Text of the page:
A similar strategy was used to investigate the effects of dopamine release onto the mushroom body . Discrete subsets of dopaminergic neurons were activated using UAS-dTrpA1 expressed under the control of various GAL4 drivers. Cyclic AMP levels or PKA activity were simultaneously monitored in the mushroom body neurons expressing either Epac1-camps , TEpacVV  or the PKA-reporter AKAR3 , respectively. Alternatively the Ca2+ sensor GCaMP3 driven by a mushroom body neuron-restricted promoter was used to measure odour-evoked activity following an artificial learning paradigm pairing odour-presentation and dTrpA1-mediated activation of dopaminergic neurons . The use of temperature-regulated tools in combination with imaging is thus a powerful approach, although temperature-induced movement can make the imaging of small processes tricky.
An alternative to thermogenetics is to combine optogenetics or chemogenetics with imaging or electrophysiology. For example, application of ATP onto mushroom body neurons that express UAS-P2X2 while recording electrophysiologically from projection neurons and local neurons in the antennal lobe suggests a functional feedback within these layers of the olfactory circuit in the fly . Using a similar approach, glutamate was shown to be an inhibitory neurotransmitter in the fly antennal lobe. Activating glutamatergic local neurons using UAS-P2X2 expression and ATP application while recording from projection neurons revealed a hyperpolarizing response . UAS/lexAop-P2X2-mediated activation of pdf-GAL4 expressing circadian neurons was also successfully employed in combination with GCaMP and Epac1-camps imaging in putative follower neurons in the clock system .
Channelrhodopsins have also been useful in such endeavours. An impressive study combined GCaMP imaging of individual dendritic claws on a single Kenyon cell with UAS-ChR2 optogenetic activation of subsets of projection neurons and electrophysiological recordings of Kenyon cells . The authors found that each of the average of seven claws per Kenyon cell responded as an individual, and that activity in three to four of them was likely to drive the cell to spike.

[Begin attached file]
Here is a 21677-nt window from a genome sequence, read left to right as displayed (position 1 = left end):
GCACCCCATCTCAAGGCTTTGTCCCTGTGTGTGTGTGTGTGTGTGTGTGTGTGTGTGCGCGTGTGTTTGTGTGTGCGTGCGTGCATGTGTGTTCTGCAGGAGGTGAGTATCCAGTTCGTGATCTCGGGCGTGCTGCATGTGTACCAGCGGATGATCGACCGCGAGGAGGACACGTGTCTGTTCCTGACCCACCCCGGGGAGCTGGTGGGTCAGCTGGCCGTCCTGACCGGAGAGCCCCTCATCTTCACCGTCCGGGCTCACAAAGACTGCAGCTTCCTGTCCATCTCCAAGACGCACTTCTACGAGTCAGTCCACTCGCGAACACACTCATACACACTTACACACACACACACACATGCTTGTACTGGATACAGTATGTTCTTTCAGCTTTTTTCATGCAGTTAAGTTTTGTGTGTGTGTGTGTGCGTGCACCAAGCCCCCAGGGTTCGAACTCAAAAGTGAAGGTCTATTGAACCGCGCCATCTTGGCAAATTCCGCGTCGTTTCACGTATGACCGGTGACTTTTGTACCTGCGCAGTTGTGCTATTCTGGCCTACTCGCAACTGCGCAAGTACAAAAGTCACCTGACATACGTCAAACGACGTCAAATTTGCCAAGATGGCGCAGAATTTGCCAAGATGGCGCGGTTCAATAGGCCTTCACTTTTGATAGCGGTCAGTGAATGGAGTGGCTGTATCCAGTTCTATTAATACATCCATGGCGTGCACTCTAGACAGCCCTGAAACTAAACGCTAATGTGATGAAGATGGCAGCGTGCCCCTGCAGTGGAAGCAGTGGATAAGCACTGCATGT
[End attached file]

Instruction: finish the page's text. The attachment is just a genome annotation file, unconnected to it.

Another study demonstrated functional connectivity in the motion detection part of the fly visual system. UAS-ChR2 was expressed in small-field T4 and T5 cells and electrophysiological recordings were made from lobula plate tangential cells .
7. Closing remarks
Beyond being a fabulous test-bed for new genetically encoded tools, the future looks very bright for studies of neural circuit function in the fly. Many studies already suggest that important neuroscience questions can be addressed and that conserved mechanisms will be revealed that have general relevance.
With improved resolution of microscopy and tools that are localized to cellular subcompartments, one can foresee the ability to combine systems neuroscience and synaptic physiology in the brain. Recent studies in the more accessible preparation of the larval neuromuscular junction have for example used synaptically targeted GCaMP3 to distinguish between spontaneous and evoked modes of neurotransmission [173,174]. Others have employed ChR2 or a light-gated ionotropic glutamate receptor to fine-tune synaptic transmission at the neuromuscular junction [175,176]. In principle then, it should be feasible to combine on and off switches with both detailed synaptic recordings and behavioural analyses. This will not be trivial but tethered fly preparations have already been developed that permit neural manipulation and recording while the animal is still able to fly  or walk .
We declare we have no competing interests.
D.O. was supported by an EMBO Long-Term Fellowship and a Sir Henry Wellcome Postdoctoral Fellowship. S. L. was supported by an EMBO Long-Term Fellowship. S.W. is funded by a Wellcome Trust Senior Research Fellowship in the Basic Biomedical Sciences and by funds from the Gatsby Charitable Foundation, the Oxford Martin School and the Bettencourt Schueller Foundation.
One contribution of 15 to a theme issue ‘Controlling brain activity to alter perception, behaviour and society’.
- Accepted May 26, 2015.
© 2015 The Authors. Published by the Royal Society under the terms of the Creative Commons Attribution License http://creativecommons.org/licenses/by/4.0/, which permits unrestricted use, provided the original author and source are credited.